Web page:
In Bamidbar 21:5, the Jews complained about the mon. Rashi explains that this was because it was entirely absorbed into their bodies, and they had no need to relieve themselves after eating it, so they were afraid it would kill them.

But this was after 39.5 years eating the mon. Most of the nation had spent their entire lives eating it. How could they claim it would kill them, if they had survived for decades on it?

  • 1
    Did not most of the previous generation die in the Midbar over those 40 years? Jun 25, 2014 at 14:27
  • 1
    @GershonGold Anyone alive at the time would have been consuming mon for 39 years or their entire lives, whichever is shorter. Either duration should have been sufficient to demonstrate its non-lethality to them.
    – Isaac Moses
    Jun 25, 2014 at 15:18
  • Maybe they were saying that it's just a matter of time before regular consumption would bring about death. Smoking is claimed to kill people, even though few if any will drop down dead after smoking daily for 40 days, months or even years.
    – Tamir Evan
    Jun 25, 2014 at 15:28
  • @TamirEvan Side point: About half of smokers die of smoking-realted disease. "... few pastimes, habits or addictions are deadlier than smoking. Only Russian roulette and scorpion juggling come to mind."
    – Isaac Moses
    Jun 25, 2014 at 15:52
  • @IsaacMoses I didn't realize I was implying an intention, or even an inclination, to smoke. I was only trying to be a little careful in my wording, to avoid a side argument over the dangers of smoking. What an exercise in futility!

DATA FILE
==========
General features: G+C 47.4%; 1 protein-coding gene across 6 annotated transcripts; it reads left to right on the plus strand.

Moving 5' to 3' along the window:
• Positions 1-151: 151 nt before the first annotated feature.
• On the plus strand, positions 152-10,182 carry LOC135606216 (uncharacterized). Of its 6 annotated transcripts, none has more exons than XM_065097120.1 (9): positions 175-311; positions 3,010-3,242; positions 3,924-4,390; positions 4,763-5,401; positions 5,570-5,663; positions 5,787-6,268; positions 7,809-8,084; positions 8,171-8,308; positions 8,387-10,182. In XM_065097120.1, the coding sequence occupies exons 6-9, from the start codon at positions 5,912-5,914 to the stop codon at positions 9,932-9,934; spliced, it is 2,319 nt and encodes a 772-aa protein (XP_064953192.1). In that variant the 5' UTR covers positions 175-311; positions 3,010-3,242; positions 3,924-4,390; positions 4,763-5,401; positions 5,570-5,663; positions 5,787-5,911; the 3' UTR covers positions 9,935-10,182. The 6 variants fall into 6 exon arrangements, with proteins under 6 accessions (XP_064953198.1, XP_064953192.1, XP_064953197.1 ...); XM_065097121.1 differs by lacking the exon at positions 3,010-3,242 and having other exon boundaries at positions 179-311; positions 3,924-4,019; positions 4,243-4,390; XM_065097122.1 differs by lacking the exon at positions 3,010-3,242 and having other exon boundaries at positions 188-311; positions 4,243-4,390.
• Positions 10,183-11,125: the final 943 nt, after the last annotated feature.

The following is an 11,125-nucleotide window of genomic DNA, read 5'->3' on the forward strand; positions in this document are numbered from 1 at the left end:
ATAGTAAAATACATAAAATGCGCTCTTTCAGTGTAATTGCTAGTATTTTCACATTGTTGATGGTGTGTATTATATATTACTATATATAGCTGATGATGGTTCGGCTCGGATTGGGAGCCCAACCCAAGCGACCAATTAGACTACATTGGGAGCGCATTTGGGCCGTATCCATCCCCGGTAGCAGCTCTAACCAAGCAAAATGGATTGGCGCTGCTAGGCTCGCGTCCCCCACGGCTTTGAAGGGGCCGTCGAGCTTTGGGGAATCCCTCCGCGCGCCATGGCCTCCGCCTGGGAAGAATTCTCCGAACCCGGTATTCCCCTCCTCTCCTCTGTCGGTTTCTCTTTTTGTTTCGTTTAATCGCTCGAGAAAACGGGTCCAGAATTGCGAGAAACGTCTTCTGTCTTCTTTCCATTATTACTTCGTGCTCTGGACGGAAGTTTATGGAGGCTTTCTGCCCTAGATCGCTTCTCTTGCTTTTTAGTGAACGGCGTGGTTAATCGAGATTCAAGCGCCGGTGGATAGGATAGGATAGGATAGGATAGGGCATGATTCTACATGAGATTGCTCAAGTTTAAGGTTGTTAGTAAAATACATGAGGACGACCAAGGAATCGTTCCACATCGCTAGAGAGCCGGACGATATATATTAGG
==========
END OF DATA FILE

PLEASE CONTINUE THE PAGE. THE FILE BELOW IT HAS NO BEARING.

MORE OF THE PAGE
– Tamir Evan
    Jun 25, 2014 at 16:21

3 Answers 3


I heard this from the grandfather of a friend of mine, so I can't really provide a good source, but it's an awesome explanation.The Netziv in Emek Hanetziv on the Sifri Piska 30 Parshas BaHaloscha explains this way as well.

The Jews were living in the desert, where they lived a miraculous existence. When they came into Israel, life would revert to a less miraculous existence - thus they had to conquer the land with wars and such. Some commentaries explain this was the motivation of the spies to support not entering the land.

So, while they are in the desert, the mon stayed inside them and did not need to be relieved. However, this was part of the miracle. Upon entering Eretz Yisrael, they assumed, the miracle would end, the mon inside of them would suddenly all need to be relieved, and they would literally explode. There fears were only now upon the cusp of leaving their miraculous existence.

  • 1
    +1, but how fat would they have to be to have that much mon in them ;-)
    – Yishai
    Jun 25, 2014 at 20:36
  • @yez this was the explanation of the Netziv on his biur on the Sifri
    – sam
    Jun 27, 2014 at 2:47
  • @sam baruch shekiven my friend's grandfather. Jun 27, 2014 at 2:51
  • he said it as an original pshat?
    – sam
    Jun 27, 2014 at 2:52
  • @sam yessir. With another piece of textual support that I can't remember. Jun 27, 2014 at 2:53

Devarim 8:3 explains the true purpose of the mohn:

"He afflicted you and starved you and fed you the mohn that you did not know and that your fathers did not know. To teach you that not on bread alone does man live but on all that God says does man live".